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"SKY HIGH"
(2005) (Michael Angarano, Kurt Russell) (PG)

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QUICK TAKE:
Action/Adventure: The son of two superhero parents begins a special high school where he's assigned to the "loser" sidekick class, but soon learns that he has superpowers, which he uses to vanquish super-villains, and save the school and his parents.
PLOT:
Will Stronghold (MICHAEL ANGARANO) is the son of famous superheroes Commander Stronghold (KURT RUSSELL) and Josie Jetstream (KELLY PRESTON). They expect him to carry on their tradition, and he's been afraid to tell them he has no superpowers, pretending he lifts heavy weights in his bedroom. On the first day of high school, his secret is revealed, and Coach Boomer (BRUCE CAMPBELL) assigns Will to the "hero support" class, taught by Mr. Boy (DAVE FOLEY) and considered second rate compared to the heroes' class. Here he meets and bonds with fellow sidekicks: Ethan (DEE JAY DANIELS) who can turn into a puddle of goop, Zach (NICHOLAS BRAUN) who can glow, and Magenta (KELLY VITZ) who can shape-shift into a guinea pig.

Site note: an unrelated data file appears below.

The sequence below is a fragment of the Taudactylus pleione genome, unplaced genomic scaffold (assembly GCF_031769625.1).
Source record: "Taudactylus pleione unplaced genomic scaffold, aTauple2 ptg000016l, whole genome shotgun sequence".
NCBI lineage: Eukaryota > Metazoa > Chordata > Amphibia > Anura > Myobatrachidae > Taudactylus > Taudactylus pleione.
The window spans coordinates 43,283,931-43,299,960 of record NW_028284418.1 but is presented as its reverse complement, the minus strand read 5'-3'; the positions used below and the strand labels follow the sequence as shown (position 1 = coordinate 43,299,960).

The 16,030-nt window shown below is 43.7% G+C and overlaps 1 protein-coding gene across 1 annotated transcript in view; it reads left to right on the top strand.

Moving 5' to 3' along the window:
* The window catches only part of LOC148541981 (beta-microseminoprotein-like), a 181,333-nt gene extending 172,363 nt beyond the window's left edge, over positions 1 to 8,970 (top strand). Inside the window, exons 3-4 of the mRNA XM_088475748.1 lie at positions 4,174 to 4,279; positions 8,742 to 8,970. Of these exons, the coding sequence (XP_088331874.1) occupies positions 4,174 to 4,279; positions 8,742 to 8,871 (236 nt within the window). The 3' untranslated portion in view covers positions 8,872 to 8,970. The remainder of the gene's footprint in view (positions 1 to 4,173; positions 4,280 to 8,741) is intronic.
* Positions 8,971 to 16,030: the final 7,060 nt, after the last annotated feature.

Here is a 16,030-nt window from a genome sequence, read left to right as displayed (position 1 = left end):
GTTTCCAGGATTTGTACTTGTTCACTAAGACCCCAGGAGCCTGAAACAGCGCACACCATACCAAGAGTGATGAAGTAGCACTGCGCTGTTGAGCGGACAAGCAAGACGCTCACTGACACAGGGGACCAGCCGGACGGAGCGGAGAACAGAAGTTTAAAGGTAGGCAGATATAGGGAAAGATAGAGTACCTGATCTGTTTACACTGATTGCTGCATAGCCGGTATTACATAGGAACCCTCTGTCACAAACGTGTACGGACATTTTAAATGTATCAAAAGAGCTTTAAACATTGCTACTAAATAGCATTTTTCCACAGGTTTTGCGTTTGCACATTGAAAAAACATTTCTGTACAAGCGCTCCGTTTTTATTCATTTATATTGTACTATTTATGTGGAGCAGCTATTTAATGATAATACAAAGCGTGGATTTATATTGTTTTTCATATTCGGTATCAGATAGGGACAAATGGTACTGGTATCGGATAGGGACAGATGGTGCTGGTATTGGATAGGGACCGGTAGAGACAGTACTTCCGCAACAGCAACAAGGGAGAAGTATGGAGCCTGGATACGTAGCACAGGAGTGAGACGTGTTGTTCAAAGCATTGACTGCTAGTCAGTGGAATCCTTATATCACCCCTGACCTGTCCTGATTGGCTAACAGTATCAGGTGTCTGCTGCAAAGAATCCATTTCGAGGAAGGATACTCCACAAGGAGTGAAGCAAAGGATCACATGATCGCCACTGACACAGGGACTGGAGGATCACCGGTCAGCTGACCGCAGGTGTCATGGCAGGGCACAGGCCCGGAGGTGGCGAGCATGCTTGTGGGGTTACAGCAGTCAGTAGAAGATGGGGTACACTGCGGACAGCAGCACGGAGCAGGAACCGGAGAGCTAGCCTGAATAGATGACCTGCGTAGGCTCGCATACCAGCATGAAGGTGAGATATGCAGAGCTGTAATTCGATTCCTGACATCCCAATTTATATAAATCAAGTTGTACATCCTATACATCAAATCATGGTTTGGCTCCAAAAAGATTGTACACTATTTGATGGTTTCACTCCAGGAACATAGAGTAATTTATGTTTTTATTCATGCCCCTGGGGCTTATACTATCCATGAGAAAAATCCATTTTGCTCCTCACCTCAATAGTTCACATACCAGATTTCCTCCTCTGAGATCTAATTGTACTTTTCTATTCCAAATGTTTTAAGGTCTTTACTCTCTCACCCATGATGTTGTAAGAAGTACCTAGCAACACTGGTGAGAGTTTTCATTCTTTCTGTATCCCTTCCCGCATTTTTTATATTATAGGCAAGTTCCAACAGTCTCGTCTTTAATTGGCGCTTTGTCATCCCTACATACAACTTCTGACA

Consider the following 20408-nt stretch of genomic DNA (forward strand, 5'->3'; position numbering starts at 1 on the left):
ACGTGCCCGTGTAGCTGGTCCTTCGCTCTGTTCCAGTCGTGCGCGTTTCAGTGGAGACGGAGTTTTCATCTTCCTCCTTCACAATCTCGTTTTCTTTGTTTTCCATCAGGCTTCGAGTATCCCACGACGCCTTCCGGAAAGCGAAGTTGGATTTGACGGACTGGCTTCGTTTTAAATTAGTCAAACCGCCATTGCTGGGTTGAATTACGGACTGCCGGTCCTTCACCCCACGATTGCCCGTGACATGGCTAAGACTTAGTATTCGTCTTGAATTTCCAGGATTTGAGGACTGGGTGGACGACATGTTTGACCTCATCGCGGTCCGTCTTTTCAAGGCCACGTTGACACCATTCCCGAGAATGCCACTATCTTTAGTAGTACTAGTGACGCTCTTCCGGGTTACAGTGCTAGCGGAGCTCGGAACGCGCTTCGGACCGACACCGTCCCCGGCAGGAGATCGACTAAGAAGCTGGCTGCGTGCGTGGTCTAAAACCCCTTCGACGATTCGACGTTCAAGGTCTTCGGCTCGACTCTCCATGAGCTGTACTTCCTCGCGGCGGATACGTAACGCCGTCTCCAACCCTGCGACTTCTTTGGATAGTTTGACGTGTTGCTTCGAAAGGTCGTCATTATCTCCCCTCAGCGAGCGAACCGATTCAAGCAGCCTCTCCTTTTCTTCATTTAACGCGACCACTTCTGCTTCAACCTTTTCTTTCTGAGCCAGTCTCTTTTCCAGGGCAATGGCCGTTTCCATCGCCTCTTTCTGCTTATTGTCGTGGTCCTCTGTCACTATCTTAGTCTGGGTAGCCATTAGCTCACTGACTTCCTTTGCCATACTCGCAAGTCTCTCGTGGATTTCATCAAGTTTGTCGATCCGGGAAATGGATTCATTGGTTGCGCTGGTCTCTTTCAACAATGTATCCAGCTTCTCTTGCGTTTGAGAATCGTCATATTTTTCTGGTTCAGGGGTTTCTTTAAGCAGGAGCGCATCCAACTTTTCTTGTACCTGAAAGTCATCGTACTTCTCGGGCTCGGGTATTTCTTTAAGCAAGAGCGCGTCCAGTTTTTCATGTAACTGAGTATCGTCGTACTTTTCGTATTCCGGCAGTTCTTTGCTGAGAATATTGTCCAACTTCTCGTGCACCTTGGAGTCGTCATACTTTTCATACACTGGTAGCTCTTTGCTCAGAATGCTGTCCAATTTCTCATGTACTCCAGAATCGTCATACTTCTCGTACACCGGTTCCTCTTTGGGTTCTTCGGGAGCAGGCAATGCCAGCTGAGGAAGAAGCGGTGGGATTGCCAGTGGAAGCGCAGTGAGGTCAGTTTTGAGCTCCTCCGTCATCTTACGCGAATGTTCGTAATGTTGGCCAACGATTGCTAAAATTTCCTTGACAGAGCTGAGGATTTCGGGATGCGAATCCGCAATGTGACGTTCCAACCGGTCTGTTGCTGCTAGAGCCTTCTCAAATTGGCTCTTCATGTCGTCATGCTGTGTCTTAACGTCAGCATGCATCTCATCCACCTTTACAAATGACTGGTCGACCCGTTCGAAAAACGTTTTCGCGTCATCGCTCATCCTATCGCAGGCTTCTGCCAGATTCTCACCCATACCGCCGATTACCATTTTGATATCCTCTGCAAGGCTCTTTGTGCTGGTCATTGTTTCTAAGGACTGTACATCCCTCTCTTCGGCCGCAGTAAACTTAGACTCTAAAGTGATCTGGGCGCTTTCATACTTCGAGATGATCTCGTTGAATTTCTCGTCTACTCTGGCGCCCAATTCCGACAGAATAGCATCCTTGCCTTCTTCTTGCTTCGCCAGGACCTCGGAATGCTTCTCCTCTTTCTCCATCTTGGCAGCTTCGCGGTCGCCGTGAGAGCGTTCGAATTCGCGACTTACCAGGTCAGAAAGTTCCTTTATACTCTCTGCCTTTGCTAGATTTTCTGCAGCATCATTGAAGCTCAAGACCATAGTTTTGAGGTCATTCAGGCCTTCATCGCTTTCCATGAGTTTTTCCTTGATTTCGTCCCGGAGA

Though he is supported by best friend and next door neighbor Layla (DANIELLE PANABAKER), as well as his fellow sidekicks, Will feels like a failure, until Student Body President Gwen (MARY ELIZABETH WINSTEAD) takes an interest in him. She's especially enchanted when Will gets into a fight with sullen fire-starter Warren Peace (STEVEN STRAIT), son of a hero mother and a villain father (who was caught by Commander Stronghold); at this moment, Will is so upset that his superpowers emerge.

He uses his super-strength to beat Warren and two other bullies, Lash (JAKE SANDVIG) and Speed (WILL HARRIS). Though Principal Powers (LYNDA CARTER) puts Will and Warren in detention and Josie worries that he's "nearly destroyed the cafeteria," Commander Stronghold is thrilled that his son has finally come into his own.

Now Will has to make choices, between his sidekick friends and the Gwen's fashionable crowd. He learns the hard way that superficial attractions and popularity do not make for lasting friendships or loyalties. At the same time, super-villains are plotting to take over the school at the Homecoming Dance. The big showdown involves a ray gun that zaps its targets into babies, and Will must use his superpowers for good, and work together with the sidekicks, in order to win the final battle and fulfill his father's dream that he will "save the world."

OUR TAKE: 5 out of 10